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U.S. District Court Judge Mariana Pfaelzer, for the second time, has recused herself from a controversial Church of Scientology case, it was learned yesterday.
In each instance, she stepped aside shortly after the Ninth U.S. Circuit Court of Appeals was asked to forcibly remove her.
The attorney seeking her disqualification, Jerold Fagelbaum of Myerson & Kuhn, said yesterday he thinks the judge is now permanently off the case. Fagelbaum is representing church defectors who are being sued by the church for allegedly purloining and selling secret church courses.
The first time Pfaelzer recused herself was in March of last year. She had previously shunned a request from the defendants to disqualify herself based on the law firm she had once worked for—Wyman, Bautzer, Christensen, Kuchel & Silbert—coming into the case as the plaintiff's lawyers.
After US. District Court Judge Harry Hupp ruled there was no basis for disqualification, the defendants sought a writ from the Ninth Circuit Court of Appeals. After the petition was filed and before there was any action on it, Pfaelzer, without explanation, voluntarily recused herself.
However, a week later, the Wyman firm withdrew, and Pfaelzer had the case reassigned to her.
Late last year, Fagelbaurn asked Pfaelzer to leave the case in light of new information that she had engaged in an allegedly improper ex parte communication with two members of the Wyman firm, assuring them she would not step aside if the firm came into the case. She declined.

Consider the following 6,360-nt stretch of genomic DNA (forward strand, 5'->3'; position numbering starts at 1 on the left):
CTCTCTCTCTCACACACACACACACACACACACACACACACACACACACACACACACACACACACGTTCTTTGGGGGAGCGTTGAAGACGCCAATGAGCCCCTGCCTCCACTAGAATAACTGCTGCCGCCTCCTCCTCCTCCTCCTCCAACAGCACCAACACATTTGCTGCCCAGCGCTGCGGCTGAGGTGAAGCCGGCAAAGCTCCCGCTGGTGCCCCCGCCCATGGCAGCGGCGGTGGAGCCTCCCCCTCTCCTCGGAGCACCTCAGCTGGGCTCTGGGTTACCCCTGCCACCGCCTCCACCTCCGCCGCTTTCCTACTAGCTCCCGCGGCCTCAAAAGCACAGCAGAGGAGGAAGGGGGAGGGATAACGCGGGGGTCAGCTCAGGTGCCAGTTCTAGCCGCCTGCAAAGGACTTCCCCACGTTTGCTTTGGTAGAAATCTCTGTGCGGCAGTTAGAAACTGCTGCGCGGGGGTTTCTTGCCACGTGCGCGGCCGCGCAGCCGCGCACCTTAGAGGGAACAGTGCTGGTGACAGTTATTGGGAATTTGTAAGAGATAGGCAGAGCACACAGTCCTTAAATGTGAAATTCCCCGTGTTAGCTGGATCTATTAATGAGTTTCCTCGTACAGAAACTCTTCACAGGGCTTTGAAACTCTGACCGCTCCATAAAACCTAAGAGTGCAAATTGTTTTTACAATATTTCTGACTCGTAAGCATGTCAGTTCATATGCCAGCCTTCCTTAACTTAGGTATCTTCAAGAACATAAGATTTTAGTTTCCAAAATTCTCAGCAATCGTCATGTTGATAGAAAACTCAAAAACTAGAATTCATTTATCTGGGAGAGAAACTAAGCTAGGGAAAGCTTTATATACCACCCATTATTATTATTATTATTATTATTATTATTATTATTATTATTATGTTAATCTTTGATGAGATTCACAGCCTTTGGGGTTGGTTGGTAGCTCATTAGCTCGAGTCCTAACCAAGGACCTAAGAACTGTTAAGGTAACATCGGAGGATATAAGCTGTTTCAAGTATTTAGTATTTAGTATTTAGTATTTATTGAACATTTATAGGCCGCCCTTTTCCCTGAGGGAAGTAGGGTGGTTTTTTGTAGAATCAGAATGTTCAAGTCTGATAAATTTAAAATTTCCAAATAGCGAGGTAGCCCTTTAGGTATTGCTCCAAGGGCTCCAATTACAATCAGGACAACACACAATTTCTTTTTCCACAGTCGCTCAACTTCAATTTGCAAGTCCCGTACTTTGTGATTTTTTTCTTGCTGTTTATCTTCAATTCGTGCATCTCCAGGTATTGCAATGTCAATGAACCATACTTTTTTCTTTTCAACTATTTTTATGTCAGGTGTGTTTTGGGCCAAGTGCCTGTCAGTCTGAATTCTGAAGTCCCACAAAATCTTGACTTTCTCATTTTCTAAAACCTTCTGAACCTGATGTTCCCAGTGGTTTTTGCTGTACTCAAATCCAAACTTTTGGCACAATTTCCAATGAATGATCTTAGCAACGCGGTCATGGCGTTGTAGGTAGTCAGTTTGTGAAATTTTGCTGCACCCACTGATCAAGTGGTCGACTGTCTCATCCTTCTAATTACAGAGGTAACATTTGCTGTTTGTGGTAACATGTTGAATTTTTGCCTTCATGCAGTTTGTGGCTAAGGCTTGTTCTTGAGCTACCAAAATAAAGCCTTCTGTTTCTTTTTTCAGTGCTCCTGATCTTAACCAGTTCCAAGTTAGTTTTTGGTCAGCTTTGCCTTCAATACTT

This year, history repeated itself with Hupp ruling there was no basis for disqualification, and the defendants seeking a writ from the Ninth Circuit Court of Appeals. Again, after the petition was filed and before there was any action on it, Pfaelzer, without explanation, voluntarily recused herself.
Fagelbaum said yesterday he received notice of the action on Friday. He noted that Pfaelzer directed that the case be given to Judge James Ideman.
Ideman presently has another Church of Scientology case before him.
Pfaelzer was out of the country yesterday and was unavailable for comment.
"Plaintiffs placed the court in a very difficult position," Fagelbaum commented. "Under the circumstances, it was right for the judge to step down."
He remarked that in light of Pfaelzer acting without giving a reason, one is left to speculate" as to what it was that prompted her decision.
Fagelbaum went on to say: "One could conclude that the court thought that this was the best way to remove any doubt" as to the impartiality of the trial. In the petition to the Ninth Circuit, Fagelbaum had argued:
"Judge Pfaelzer and the Plaintiffs have created the indelible impression in the eyes of any disinterested observer that Plaintiff and the District Court are allies and, thereby, have irretrievably destroyed any appearance of impartiality by the District Court. As reluctant as the District Court may have been to allow Plaintiffs' action to dictate the result, anything but the grant of Defendants' Petition will unavoidably and substantially encroach upon the District Court's impartiality and will serve to advance the perception that Plaintiffs have succeeded in currying good favor with Judge Pfaelzer by retaining the District Court's former law firm."